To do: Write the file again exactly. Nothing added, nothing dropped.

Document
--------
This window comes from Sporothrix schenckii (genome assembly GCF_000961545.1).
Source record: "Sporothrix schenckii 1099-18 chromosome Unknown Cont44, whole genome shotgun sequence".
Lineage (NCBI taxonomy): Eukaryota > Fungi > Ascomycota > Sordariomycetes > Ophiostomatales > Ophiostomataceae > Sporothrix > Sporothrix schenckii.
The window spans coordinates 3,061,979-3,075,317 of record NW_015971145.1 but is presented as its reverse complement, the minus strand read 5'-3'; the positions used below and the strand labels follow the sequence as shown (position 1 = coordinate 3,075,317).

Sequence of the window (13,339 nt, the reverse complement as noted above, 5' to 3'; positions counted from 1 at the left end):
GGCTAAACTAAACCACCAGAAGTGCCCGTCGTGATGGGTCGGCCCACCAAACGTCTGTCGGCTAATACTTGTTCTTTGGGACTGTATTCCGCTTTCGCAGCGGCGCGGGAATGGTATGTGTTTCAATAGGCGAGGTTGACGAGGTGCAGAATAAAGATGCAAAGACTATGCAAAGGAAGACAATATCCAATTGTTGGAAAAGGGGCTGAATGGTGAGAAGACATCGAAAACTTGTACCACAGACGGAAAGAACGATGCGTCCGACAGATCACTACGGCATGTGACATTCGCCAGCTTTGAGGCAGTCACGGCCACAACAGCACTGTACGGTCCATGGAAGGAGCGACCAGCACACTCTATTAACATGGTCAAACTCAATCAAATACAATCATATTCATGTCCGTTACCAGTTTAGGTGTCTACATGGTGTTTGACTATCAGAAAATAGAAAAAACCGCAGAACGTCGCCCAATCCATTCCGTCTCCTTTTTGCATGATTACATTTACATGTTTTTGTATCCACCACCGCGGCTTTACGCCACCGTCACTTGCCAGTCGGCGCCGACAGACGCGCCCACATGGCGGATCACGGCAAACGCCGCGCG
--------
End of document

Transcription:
This window comes from Sporothrix schenckii (genome assembly GCF_000961545.1).
Source record: "Sporothrix schenckii 1099-18 chromosome Unknown Cont44, whole genome shotgun sequence".
Lineage (NCBI taxonomy): Eukaryota > Fungi > Ascomycota > Sordariomycetes > Ophiostomatales > Ophiostomataceae > Sporothrix > Sporothrix schenckii.
The window spans coordinates 3,061,979-3,075,317 of record NW_015971145.1 but is presented as its reverse complement, the minus strand read 5'-3'; the positions used below and the strand labels follow the sequence as shown (position 1 = coordinate 3,075,317).

Sequence of the window (13,339 nt, the reverse complement as noted above, 5' to 3'; positions counted from 1 at the left end):
GGCTAAACTAAACCACCAGAAGTGCCCGTCGTGATGGGTCGGCCCACCAAACGTCTGTCGGCTAATACTTGTTCTTTGGGACTGTATTCCGCTTTCGCAGCGGCGCGGGAATGGTATGTGTTTCAATAGGCGAGGTTGACGAGGTGCAGAATAAAGATGCAAAGACTATGCAAAGGAAGACAATATCCAATTGTTGGAAAAGGGGCTGAATGGTGAGAAGACATCGAAAACTTGTACCACAGACGGAAAGAACGATGCGTCCGACAGATCACTACGGCATGTGACATTCGCCAGCTTTGAGGCAGTCACGGCCACAACAGCACTGTACGGTCCATGGAAGGAGCGACCAGCACACTCTATTAACATGGTCAAACTCAATCAAATACAATCATATTCATGTCCGTTACCAGTTTAGGTGTCTACATGGTGTTTGACTATCAGAAAATAGAAAAAACCGCAGAACGTCGCCCAATCCATTCCGTCTCCTTTTTGCATGATTACATTTACATGTTTTTGTATCCACCACCGCGGCTTTACGCCACCGTCACTTGCCAGTCGGCGCCGACAGACGCGCCCACATGGCGGATCACGGCAAACGCCGCGCG